What is Virgil's view of the Romans and humanity in the Georgics book 1? 

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Virgil's poem Georgics is surprisingly existential for its time. It takes the theme of the futility of man in the midst of the fates of the world and the desires of the Gods. He spends a great deal of time elucidating the various labors and toils farmers go through...

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Virgil's poem Georgics is surprisingly existential for its time. It takes the theme of the futility of man in the midst of the fates of the world and the desires of the Gods. He spends a great deal of time elucidating the various labors and toils farmers go through after praying to the gods for success in their work. In spite of all of this, storms come and ruin all of their hard work. Set against all of this is a description of Caesar's assassination.

The view he presents is that ultimately, humans are only mortals and all their work is dependent on the Gods and there is little they can do to change their will. The Romans in particular, however, are portrayed as violent and warring as he spends a great deal of energy explaining their civil war. Being a Roman himself, this seems to come from a despair at the state of his civilization and a desire to see a more bountiful, harmonious society.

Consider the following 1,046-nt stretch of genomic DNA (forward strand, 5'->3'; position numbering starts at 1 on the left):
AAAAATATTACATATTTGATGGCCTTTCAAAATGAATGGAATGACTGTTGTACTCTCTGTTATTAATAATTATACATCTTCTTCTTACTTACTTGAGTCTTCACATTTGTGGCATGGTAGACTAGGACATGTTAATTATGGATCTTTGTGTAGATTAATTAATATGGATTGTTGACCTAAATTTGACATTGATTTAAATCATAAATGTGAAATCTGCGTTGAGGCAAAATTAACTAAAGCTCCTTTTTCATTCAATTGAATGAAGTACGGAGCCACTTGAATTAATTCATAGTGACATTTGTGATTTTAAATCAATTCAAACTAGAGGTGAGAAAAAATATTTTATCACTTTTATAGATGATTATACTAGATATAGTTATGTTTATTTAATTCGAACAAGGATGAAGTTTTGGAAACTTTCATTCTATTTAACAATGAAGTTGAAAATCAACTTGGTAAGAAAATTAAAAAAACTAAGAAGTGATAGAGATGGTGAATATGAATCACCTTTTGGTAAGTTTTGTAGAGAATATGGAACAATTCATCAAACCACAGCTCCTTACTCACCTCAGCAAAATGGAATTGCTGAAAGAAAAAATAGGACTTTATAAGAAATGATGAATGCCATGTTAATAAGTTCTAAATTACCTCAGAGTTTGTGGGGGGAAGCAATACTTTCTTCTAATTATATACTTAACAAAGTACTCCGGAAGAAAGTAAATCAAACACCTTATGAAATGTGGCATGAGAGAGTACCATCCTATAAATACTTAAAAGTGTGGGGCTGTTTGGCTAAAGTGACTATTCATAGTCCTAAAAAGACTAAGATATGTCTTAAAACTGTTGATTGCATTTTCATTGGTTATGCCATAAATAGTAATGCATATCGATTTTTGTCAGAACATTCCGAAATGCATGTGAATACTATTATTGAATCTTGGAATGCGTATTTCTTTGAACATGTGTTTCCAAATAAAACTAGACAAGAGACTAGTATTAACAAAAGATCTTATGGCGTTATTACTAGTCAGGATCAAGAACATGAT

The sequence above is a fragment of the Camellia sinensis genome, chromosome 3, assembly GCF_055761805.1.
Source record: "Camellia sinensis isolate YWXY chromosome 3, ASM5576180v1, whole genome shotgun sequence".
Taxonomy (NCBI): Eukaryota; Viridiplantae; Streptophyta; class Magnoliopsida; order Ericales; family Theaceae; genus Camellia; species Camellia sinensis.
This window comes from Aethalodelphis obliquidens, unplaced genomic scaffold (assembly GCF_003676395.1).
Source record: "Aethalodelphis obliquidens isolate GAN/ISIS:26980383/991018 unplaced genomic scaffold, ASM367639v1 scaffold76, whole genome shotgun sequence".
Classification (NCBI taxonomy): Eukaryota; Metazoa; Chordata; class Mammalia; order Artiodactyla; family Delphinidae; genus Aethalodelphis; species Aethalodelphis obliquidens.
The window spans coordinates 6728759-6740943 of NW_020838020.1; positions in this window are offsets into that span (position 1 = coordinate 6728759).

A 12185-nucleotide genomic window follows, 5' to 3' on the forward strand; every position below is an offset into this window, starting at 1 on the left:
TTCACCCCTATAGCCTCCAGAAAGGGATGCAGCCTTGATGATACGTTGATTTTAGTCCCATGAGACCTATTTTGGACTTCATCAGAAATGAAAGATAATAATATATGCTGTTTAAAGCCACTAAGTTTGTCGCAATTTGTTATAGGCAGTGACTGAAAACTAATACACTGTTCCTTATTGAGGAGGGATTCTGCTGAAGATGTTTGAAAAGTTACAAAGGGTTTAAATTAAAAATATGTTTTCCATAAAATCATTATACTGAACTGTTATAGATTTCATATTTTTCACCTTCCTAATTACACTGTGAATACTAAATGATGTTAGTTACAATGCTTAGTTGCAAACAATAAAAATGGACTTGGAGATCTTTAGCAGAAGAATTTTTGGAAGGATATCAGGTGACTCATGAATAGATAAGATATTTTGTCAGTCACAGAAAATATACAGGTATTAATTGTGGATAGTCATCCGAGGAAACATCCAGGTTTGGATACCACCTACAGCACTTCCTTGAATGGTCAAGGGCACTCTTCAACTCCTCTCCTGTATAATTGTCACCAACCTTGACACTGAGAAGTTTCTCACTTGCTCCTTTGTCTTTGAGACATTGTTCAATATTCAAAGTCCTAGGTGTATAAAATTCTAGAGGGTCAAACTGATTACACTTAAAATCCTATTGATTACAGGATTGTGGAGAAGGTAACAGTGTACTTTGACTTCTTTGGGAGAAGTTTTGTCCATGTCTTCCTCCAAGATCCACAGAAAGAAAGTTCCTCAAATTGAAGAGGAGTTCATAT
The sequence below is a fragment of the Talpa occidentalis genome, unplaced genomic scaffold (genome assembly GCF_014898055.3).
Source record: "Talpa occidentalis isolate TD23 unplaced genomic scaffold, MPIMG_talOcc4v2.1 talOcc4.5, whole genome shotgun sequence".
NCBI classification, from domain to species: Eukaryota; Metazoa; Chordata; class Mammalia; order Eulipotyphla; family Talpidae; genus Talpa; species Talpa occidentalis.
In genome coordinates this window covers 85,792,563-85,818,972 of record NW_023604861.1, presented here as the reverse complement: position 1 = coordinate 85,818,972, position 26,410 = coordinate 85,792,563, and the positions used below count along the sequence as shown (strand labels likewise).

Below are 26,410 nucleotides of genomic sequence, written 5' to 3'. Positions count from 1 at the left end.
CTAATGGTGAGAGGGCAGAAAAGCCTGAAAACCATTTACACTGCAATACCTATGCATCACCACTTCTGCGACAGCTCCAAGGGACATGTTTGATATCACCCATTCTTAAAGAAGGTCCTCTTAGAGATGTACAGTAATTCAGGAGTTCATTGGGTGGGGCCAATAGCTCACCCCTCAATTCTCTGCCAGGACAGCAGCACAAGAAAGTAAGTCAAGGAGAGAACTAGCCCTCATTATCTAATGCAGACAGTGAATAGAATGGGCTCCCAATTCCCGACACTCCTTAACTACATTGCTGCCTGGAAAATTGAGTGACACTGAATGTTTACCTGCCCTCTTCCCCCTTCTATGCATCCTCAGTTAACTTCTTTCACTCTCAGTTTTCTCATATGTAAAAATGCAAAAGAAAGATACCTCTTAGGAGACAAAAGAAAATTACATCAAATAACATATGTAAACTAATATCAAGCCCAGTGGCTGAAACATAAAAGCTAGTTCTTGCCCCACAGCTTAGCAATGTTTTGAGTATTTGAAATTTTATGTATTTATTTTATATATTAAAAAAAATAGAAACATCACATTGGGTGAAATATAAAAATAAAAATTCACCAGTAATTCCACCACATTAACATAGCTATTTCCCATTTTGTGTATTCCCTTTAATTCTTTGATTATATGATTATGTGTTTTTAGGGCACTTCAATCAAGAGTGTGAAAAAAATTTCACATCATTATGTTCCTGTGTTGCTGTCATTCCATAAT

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This is a a difficult question, because the Georgics of Virgil are hard to understand. The end of book one describes the many portents that took place at the murder of Julius Caesar. If we take this as Virgil's view of humanity and the Romans, we can say that in many ways the Georgics has a bleak view of humanity. This is confirmed by the function of portents and the allusion Virgil makes to Hesiod's Works and Days

When it comes to portents and prodigies, the point is that the gods are not pleased with the behavior of people. A part of this is their morality. From Virgil's historical stand point this makes sense, as Rome has been ravaged (and the countryside) by civil conflict starting from Gracchi. 

When it comes to the allusion to Hesiod, we can say that there is a declension of man based on the passing of the ages. In a word, things get worse. 

With this said, we should also say that Virgil also believes that Octavian will be a savior figure. So, from this perspective, he is hopeful. 

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